Having covered the basic concepts of C programming, we can now briefly discuss the process of compilation.
Like any programming language, C by itself is completely incomprehensible to a microprocessor. Its purpose is to provide an intuitive way for humans to provide instructions that can be easily converted into machine code that is comprehensible to a microprocessor. The compiler is what takes this code, and translates it into the machine code.
To those new to programming, this seems fairly simple. A naive compiler might read in every source file, translate everything into machine code, and write out an executable. This could work, but has two serious problems. First, for a large project, the computer may not have enough memory to read all of the source code at once. Second, if you make a change to a single source file, you would rather not have to recompile the entire application.
To deal with these problems, compilers break their job down into steps; for each source file (each
.c file), the compiler reads the file, reads the files it references with
#include, and translates it to machine code. The result of this is an "object file" (
.o). Once every object file is made, a "linker" collects all of the object files and writes the actual program. This way, if you change one source file, only that file needs to be recompiled and then the application needs to be re-linked.
Without going into the painful details, it can be beneficial to have a superficial understanding of the compilation process.
The preprocessor provides the ability for the inclusion of header files, macro expansions, conditional compilation, and line control. Many times you will need to give special instructions to your compiler. This is done by inserting preprocessor directives into your code. When you begin compiling your code, a special program called the preprocessor scans the source code and performs simple substitution of tokenized strings for others according to predefined rules. The preprocessor is not a part of the C language.
In C language, all preprocessor directives begin with the hash character (#). You can see one preprocessor directive in the Hello world program. Example:
This directive causes the header to be included into your program. Other directives such as
#pragma control compiler settings and macros. The result of the preprocessing stage is a text string. You can think of the preprocessor as a non-interactive text editor that prepares your code for the compilation step. The language of preprocessor directives is agnostic to the grammar of C, so the C preprocessor can also be used independently to process other kinds of text files.
This step ensures that the code is valid and will sequence into an executable program. Under most compilers, you may get messages or warnings indicating potential issues with your program (such as a statement always being true or false, etc.)
When an error is detected in the program, the compiler will normally report the file name and line that is preventing compilation.
The compiler produces a machine code equivalent of the source code that can then be linked into the final program. The code itself can't be executed yet, as it has to complete the linking stage.
It's important to note after discussing the basics that compilation is a "one way street". That is, compiling a C source file into machine code is easy, but "decompiling" (turning machine code into the C source that creates it) is not. Decompilers for C do exist, but they rarely create useful code.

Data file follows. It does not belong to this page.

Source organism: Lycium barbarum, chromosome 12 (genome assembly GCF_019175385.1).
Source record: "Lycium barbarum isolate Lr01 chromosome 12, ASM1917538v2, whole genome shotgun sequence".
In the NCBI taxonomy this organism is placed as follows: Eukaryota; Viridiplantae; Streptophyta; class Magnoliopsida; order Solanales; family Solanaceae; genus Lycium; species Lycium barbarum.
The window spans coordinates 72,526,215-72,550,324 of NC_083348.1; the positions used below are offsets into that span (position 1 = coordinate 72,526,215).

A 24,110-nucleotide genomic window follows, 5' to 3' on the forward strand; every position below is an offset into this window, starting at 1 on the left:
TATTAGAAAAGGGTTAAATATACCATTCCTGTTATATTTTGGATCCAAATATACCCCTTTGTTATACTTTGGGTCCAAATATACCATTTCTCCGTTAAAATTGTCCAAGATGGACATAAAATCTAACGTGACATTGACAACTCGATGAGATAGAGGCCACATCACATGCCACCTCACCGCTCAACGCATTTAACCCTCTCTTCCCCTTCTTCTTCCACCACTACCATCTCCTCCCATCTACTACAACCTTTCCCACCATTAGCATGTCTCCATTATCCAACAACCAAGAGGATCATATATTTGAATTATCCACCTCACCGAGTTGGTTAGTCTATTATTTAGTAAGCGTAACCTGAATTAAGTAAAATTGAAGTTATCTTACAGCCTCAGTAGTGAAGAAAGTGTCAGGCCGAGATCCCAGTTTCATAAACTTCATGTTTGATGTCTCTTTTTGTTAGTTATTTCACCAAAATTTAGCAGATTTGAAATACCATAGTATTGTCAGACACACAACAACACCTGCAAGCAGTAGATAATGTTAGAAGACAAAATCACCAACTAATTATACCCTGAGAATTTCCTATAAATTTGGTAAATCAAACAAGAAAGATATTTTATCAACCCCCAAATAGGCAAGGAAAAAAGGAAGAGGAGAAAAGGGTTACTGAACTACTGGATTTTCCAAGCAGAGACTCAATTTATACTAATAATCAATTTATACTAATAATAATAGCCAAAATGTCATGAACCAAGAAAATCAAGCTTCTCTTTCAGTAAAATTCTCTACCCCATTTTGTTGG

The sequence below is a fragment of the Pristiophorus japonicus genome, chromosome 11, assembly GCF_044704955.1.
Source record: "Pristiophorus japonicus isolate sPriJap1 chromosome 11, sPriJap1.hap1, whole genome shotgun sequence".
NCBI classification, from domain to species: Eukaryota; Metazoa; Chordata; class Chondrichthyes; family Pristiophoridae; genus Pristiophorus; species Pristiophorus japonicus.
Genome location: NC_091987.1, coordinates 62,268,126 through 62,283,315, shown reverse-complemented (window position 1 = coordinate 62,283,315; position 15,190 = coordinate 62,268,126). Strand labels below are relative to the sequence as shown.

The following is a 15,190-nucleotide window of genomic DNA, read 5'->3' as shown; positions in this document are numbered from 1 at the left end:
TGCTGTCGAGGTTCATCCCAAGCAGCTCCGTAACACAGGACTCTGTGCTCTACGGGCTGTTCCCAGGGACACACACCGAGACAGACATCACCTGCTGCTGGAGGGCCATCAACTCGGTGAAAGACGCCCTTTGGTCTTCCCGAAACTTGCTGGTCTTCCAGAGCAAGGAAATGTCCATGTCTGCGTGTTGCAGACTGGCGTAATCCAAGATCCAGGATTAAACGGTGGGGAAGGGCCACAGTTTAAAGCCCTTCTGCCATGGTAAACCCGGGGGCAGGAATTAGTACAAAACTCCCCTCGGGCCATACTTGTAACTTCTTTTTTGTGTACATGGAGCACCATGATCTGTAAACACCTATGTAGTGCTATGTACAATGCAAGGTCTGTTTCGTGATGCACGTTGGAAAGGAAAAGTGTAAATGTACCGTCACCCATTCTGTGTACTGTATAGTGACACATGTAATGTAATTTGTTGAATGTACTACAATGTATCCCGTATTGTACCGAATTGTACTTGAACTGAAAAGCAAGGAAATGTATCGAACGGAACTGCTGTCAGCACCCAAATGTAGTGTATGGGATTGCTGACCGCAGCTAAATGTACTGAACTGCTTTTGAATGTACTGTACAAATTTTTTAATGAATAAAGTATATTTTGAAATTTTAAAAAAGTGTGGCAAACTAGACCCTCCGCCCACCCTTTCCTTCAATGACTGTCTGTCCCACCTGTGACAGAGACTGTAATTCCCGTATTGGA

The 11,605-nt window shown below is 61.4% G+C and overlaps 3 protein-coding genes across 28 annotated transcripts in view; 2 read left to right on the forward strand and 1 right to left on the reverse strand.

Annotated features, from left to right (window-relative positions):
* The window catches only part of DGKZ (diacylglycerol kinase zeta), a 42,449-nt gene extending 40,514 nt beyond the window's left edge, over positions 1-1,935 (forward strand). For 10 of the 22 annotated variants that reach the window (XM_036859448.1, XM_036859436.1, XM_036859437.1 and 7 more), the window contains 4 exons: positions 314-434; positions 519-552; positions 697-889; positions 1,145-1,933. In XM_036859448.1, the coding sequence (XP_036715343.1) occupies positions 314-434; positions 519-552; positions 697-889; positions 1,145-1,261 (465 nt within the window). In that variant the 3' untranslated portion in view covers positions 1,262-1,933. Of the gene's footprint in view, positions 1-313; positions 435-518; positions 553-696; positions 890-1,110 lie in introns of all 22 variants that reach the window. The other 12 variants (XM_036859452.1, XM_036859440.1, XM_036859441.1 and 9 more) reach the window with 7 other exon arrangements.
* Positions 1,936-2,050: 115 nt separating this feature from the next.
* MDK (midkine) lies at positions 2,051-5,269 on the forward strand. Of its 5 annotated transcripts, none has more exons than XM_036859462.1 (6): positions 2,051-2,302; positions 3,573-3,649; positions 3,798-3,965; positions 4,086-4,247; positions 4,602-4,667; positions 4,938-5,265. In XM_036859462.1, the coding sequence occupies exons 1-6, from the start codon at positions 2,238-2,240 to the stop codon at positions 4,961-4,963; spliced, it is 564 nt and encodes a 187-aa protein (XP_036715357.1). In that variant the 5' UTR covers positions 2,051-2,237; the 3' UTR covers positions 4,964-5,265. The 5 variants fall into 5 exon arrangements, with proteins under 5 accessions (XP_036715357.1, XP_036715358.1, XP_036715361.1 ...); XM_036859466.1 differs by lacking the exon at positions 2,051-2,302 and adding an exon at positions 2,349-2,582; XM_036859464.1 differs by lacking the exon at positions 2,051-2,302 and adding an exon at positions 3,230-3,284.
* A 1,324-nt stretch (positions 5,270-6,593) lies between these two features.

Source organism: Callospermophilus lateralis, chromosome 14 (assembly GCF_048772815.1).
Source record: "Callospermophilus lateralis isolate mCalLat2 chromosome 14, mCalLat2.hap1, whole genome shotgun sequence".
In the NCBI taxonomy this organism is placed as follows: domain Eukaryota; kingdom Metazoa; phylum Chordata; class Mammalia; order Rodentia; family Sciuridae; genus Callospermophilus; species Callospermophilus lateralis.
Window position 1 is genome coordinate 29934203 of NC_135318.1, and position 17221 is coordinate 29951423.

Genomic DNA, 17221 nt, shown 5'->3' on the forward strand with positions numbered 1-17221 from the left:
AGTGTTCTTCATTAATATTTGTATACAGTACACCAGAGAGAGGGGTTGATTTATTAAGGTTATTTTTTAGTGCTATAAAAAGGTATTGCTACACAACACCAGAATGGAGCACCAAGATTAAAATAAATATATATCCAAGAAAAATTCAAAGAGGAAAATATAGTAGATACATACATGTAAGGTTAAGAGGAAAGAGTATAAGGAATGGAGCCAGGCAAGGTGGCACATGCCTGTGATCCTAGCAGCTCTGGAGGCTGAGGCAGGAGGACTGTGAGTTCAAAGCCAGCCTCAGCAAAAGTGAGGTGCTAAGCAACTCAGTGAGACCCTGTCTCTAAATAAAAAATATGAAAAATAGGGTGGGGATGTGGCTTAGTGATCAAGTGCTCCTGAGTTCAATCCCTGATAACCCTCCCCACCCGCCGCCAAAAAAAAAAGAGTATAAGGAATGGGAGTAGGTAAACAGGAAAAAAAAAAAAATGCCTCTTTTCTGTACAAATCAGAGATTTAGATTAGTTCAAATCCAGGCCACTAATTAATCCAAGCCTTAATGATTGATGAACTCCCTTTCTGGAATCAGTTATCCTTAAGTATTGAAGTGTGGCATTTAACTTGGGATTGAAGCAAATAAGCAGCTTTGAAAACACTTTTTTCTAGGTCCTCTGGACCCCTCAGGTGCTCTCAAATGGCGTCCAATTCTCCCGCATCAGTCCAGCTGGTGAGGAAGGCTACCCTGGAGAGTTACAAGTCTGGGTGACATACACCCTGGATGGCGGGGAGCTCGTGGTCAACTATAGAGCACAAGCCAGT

Linking combines the separate object codes into one complete program by integrating libraries and the code and producing either an executable program or a library. Linking is performed by a linker, which is often part of a compiler.
Common errors during this stage are either missing functions, or duplicate functions.
For large C projects, many programmers choose to automate compilation, both in order to reduce user interaction requirements and to speed up the process by only recompiling modified files.
Most integrated development environments have some kind of project management, which makes such automation very easy. On UNIX-like systems, make and Makefiles are often used to accomplish the same.
Once gcc is installed, it can be called with a list of c source files that have been written but not yet compiled. eg. there is a main.c file that includes some functions described in myfun.h and implemented in myfun_a.c and myfun_b.c , then it is enough to write
gcc main.c myfun_a.c myfun_b.c
myfun.h is included in main.c , but if is in a separate header files directory , then that directory can be listed after a "-I " switch.
In larger programs, Makefiles and gnu make program can compile c files into intermediate files ending with suffix .o which can be linked by gcc.
How to compile each object file is usually described in the Makefile with the object file as a label ending with a colon followed by two spaces (tabs are often bad characters) followed by a list of other files that are dependencies, eg. .c files and .o files compiled in another section, and on the next line, the invocation of gcc that is required. typing
man make or
info make often gives the information needed to jog the memory on how to use make, and the same goes for gcc, although gcc has a lot of option switches, the main ones being -g to generate debugging for gdb to allow it to show source code during stepping through of the machine code program. gdb has a 'h' command that shows what it can do, and is usually started with 'gdb a.out' if a.out is the anonymous executable machine code file that was compiled by gcc.